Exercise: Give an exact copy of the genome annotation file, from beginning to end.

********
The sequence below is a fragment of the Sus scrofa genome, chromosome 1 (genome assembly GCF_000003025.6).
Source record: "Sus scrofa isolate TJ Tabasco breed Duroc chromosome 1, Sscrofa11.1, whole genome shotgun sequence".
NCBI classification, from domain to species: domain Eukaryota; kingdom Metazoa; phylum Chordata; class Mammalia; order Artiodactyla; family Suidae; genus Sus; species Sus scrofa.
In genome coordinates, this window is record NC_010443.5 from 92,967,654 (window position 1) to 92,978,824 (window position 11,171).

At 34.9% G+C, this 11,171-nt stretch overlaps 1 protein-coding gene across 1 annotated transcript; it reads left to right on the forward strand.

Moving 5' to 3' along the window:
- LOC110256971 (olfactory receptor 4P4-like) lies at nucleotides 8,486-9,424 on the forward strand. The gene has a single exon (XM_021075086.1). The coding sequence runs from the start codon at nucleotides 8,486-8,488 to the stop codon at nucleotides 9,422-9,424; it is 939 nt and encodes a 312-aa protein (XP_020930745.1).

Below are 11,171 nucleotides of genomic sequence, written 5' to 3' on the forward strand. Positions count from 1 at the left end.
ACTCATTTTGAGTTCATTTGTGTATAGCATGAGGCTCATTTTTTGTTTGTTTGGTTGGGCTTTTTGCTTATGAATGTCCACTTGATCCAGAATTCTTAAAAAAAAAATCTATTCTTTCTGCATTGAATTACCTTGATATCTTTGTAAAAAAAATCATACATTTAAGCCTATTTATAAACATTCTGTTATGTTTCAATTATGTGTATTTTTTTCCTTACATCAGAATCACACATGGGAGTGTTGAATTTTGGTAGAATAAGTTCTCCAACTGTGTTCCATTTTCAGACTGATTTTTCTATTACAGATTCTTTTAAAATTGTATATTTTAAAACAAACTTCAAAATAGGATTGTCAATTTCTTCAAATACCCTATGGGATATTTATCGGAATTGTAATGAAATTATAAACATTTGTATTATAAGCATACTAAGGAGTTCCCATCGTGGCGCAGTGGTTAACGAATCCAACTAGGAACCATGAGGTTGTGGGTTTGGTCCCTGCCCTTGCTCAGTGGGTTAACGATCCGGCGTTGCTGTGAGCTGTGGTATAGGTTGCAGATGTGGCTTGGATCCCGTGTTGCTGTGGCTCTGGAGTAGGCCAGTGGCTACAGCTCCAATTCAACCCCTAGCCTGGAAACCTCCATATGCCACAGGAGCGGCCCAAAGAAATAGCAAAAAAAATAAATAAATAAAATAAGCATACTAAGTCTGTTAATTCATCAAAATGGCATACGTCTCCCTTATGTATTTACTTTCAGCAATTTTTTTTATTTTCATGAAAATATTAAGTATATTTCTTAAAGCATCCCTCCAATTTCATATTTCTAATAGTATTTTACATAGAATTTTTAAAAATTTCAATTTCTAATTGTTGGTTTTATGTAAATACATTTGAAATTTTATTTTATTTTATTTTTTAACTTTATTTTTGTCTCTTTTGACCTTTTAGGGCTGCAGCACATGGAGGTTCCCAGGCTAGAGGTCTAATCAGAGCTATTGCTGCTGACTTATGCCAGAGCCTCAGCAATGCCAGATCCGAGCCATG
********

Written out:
The sequence below is a fragment of the Sus scrofa genome, chromosome 1 (genome assembly GCF_000003025.6).
Source record: "Sus scrofa isolate TJ Tabasco breed Duroc chromosome 1, Sscrofa11.1, whole genome shotgun sequence".
NCBI classification, from domain to species: domain Eukaryota; kingdom Metazoa; phylum Chordata; class Mammalia; order Artiodactyla; family Suidae; genus Sus; species Sus scrofa.
In genome coordinates, this window is record NC_010443.5 from 92,967,654 (window position 1) to 92,978,824 (window position 11,171).

At 34.9% G+C, this 11,171-nt stretch overlaps 1 protein-coding gene across 1 annotated transcript; it reads left to right on the forward strand.

Moving 5' to 3' along the window:
- LOC110256971 (olfactory receptor 4P4-like) lies at nucleotides 8,486-9,424 on the forward strand. The gene has a single exon (XM_021075086.1). The coding sequence runs from the start codon at nucleotides 8,486-8,488 to the stop codon at nucleotides 9,422-9,424; it is 939 nt and encodes a 312-aa protein (XP_020930745.1).

Below are 11,171 nucleotides of genomic sequence, written 5' to 3' on the forward strand. Positions count from 1 at the left end.
ACTCATTTTGAGTTCATTTGTGTATAGCATGAGGCTCATTTTTTGTTTGTTTGGTTGGGCTTTTTGCTTATGAATGTCCACTTGATCCAGAATTCTTAAAAAAAAAATCTATTCTTTCTGCATTGAATTACCTTGATATCTTTGTAAAAAAAATCATACATTTAAGCCTATTTATAAACATTCTGTTATGTTTCAATTATGTGTATTTTTTTCCTTACATCAGAATCACACATGGGAGTGTTGAATTTTGGTAGAATAAGTTCTCCAACTGTGTTCCATTTTCAGACTGATTTTTCTATTACAGATTCTTTTAAAATTGTATATTTTAAAACAAACTTCAAAATAGGATTGTCAATTTCTTCAAATACCCTATGGGATATTTATCGGAATTGTAATGAAATTATAAACATTTGTATTATAAGCATACTAAGGAGTTCCCATCGTGGCGCAGTGGTTAACGAATCCAACTAGGAACCATGAGGTTGTGGGTTTGGTCCCTGCCCTTGCTCAGTGGGTTAACGATCCGGCGTTGCTGTGAGCTGTGGTATAGGTTGCAGATGTGGCTTGGATCCCGTGTTGCTGTGGCTCTGGAGTAGGCCAGTGGCTACAGCTCCAATTCAACCCCTAGCCTGGAAACCTCCATATGCCACAGGAGCGGCCCAAAGAAATAGCAAAAAAAATAAATAAATAAAATAAGCATACTAAGTCTGTTAATTCATCAAAATGGCATACGTCTCCCTTATGTATTTACTTTCAGCAATTTTTTTTATTTTCATGAAAATATTAAGTATATTTCTTAAAGCATCCCTCCAATTTCATATTTCTAATAGTATTTTACATAGAATTTTTAAAAATTTCAATTTCTAATTGTTGGTTTTATGTAAATACATTTGAAATTTTATTTTATTTTATTTTTTAACTTTATTTTTGTCTCTTTTGACCTTTTAGGGCTGCAGCACATGGAGGTTCCCAGGCTAGAGGTCTAATCAGAGCTATTGCTGCTGACTTATGCCAGAGCCTCAGCAATGCCAGATCCGAGCCATG